How Has Covid-19 Impacted Delays In Treatment?

There are not yet any statistics showing how COVID-19 has impacted delays in treatment. However, NHS Resolution can provide statistics surrounding medical negligence claims. For example, in the year 2020/21, the NHS paid out £2,209 million in clinical negligence claim costs. Alongside this, the NHS settled 15,674 clinical and non-clinical claims in 2020/21, an increase of 124 from the year before. 

How Serious Could Delays To Treatment Be?

Delays in treatment can result in a number of complications. If your treatment was delayed as a result of negligence, you could potentially experience:

  • Worsening of symptoms: If you have to wait for treatment, your symptoms could get worse over time. If this happens, keeping a diary of how the delay affects you may help support your claim.
  • Exacerbation of existing conditions: Some conditions can get worse over time. If your treatment is delayed, this could have an impact on any existing conditions you might have. 
  • Treatment problems: Some conditions can only be cured or efficiently treated if they are diagnosed early. If your treatment or diagnosis is delayed due to negligence, this could mean that when you do receive your treatment, it is not as effective as it could have been.

To find out if you could be eligible to make a hospital negligence compensation claim, contact our advisors today.

Delayed Treatment Compensation Claims

If your claim succeeds, you will receive general damages. This covers the pain and suffering caused by the harm you experienced. General damages are awarded on a case-by-case basis with help from a document called the Judicial College Guidelines (JCG). The JCG provides a list of injuries and illnesses with corresponding guideline compensation brackets. You can find some examples of these compensation brackets in the table below:

Injury TypeCompensation BracketNotes
Less Severe Brain Damage£14,380 to £40,410Cases of good recovery, with the ability to return to work and engage in a normal social life.
Established Grand Mal Epilepsy£95,710 to £140,870Established grand mal epileptic seizures.
Moderate PTSD£7,680 to £21,730Cases where large recovery is made, and any continuing effects are not grossly disabling.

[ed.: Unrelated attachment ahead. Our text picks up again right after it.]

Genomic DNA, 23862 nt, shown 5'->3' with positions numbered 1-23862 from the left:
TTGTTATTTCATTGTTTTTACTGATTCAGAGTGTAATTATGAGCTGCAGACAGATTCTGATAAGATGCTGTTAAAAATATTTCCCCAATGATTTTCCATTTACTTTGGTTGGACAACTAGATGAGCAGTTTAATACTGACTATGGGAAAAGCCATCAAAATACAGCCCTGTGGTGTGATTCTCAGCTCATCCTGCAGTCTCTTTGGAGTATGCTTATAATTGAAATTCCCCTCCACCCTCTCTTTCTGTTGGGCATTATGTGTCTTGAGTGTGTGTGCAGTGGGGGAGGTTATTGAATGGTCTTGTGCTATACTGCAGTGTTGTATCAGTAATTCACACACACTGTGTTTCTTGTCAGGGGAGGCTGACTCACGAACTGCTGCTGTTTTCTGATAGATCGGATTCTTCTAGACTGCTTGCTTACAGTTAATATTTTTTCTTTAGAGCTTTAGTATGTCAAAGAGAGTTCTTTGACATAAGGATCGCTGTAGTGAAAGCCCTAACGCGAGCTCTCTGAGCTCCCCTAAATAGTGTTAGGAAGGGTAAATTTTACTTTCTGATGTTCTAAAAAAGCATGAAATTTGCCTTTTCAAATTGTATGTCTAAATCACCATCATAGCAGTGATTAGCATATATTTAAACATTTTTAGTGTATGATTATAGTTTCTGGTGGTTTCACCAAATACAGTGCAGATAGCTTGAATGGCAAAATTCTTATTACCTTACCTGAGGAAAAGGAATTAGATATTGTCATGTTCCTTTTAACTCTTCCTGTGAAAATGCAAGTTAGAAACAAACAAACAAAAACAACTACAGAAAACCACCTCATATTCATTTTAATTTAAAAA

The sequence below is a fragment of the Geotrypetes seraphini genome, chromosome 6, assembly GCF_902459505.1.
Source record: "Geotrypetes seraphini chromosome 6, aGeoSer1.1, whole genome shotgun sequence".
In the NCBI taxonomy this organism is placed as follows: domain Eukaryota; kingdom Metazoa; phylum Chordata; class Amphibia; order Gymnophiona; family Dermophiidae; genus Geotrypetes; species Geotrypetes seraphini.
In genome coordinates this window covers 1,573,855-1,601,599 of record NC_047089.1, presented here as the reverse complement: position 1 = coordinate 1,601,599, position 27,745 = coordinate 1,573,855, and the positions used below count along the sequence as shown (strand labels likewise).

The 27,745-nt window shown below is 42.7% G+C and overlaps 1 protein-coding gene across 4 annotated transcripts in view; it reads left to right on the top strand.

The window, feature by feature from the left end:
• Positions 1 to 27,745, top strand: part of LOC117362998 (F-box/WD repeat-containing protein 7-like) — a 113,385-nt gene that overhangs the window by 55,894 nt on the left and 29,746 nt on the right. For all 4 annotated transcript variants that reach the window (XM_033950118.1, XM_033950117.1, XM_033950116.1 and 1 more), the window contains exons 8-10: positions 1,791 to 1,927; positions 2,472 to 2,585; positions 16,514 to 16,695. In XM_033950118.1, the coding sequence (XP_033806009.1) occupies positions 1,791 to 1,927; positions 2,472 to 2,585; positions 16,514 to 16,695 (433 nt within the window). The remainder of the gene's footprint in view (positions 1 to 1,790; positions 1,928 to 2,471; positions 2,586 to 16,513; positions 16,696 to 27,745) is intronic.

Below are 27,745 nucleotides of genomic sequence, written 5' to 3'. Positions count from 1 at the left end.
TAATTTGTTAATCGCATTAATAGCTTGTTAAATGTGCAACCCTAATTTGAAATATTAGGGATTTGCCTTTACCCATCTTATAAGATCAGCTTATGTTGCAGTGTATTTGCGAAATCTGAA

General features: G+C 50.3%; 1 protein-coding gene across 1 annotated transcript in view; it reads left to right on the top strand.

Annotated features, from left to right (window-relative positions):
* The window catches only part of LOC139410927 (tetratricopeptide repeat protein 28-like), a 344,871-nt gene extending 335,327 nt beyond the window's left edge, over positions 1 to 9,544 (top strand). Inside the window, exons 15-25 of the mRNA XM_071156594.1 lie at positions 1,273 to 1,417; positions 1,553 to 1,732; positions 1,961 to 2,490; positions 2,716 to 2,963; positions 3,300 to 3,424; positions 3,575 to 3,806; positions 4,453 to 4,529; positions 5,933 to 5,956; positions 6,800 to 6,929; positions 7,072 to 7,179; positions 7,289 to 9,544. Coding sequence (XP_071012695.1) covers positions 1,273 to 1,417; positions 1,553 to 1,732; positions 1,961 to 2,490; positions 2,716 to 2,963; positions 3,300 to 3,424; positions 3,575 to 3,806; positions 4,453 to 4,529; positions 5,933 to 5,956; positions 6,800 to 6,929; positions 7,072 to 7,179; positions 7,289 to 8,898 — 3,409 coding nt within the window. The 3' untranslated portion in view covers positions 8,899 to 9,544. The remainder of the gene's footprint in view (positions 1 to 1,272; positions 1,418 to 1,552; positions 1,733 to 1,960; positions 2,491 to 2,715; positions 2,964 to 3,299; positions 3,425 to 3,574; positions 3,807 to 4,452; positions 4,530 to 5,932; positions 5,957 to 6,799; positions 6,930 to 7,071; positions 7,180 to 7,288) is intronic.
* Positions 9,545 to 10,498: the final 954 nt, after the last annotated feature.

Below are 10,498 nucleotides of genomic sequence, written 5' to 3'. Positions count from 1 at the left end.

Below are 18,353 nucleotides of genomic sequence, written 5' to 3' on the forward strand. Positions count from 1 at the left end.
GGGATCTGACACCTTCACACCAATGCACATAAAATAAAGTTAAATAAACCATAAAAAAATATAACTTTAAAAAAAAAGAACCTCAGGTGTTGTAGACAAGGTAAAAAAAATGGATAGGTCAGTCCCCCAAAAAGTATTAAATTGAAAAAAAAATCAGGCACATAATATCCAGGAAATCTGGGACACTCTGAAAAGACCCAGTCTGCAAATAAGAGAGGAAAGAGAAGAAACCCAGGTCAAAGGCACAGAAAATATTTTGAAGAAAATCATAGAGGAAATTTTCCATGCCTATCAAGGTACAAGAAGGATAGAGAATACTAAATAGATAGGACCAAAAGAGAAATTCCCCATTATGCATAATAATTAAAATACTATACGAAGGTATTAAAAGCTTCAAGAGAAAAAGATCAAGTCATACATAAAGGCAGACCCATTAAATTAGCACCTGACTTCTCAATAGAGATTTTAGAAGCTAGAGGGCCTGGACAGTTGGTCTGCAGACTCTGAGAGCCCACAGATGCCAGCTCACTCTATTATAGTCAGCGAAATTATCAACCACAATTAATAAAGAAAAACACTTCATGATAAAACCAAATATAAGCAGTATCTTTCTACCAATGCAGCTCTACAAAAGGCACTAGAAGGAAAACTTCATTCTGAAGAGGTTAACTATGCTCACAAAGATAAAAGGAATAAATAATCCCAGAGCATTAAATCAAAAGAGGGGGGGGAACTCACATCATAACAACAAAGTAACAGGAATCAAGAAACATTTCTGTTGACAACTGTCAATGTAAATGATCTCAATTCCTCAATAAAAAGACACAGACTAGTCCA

Total BlindnessIn the region of £252,180Total loss of sight in both eyes.
Total Loss of Hearing in One Ear£29,380 to £42,730Consideration given to symptoms such as headaches, tinnitus and dizziness.
Fracture of RibsUp to £3,710Rib fractures causing pain and disability over a period of weeks.
Bronchitis (e)£19,510 to £29,380Bronchitis and wheezing without serious symptoms, and with no serious or permanent effect on social or working life.
Female Infertility (a)£107,810 to £158,970Inferility by way of disease or injury, with scarring, anxiety, depression, and pain.
Bowel Injuries (b)Up to £140,870Total loss of function with dependence on colostomy.
Bladder Injuries (b)Up to £132,040Complete loss of natural function and control.

You might also be eligible to claim special damages. This part of your claim covers any financial losses you might have incurred due to your injuries. For example, if your delay in treatment resulted in the development of brain damage, you may not be able to work. In this case, you could potentially claim back this loss of future earnings under special damages. 

You must be able to provide proof of these financial losses in order to claim special damages. As such, it can be helpful to retain any relevant bills, receipts, or invoices you might receive.

For a free and more detailed estimation of what your medical negligence claim could be worth, speak to one of our advisors today.

Speak To Medical Negligence Assist Today

The knowledge and guidance of a No Win No Fee solicitor can help the process feel simpler. 

When you enter into a No Win No Fee agreement, you do not have to pay any ongoing or upfront fees to your solicitor. If your claim succeeds, your solicitor will take a previously-agreed upon percentage of your compensation as their success fee. This percentage is capped by law to help ensure that you get the majority of your award. However, if your claim fails, you will not have to pay anything to your solicitor.

If you think a No Win No Fee solicitor could help you make your medical negligence claim, get in touch with our advisors today. They can offer free legal advice and guidance surrounding your claim and put you in touch with our panel of expert No Win No Fee solicitors. Contact us now by:

Delayed Treatment Resources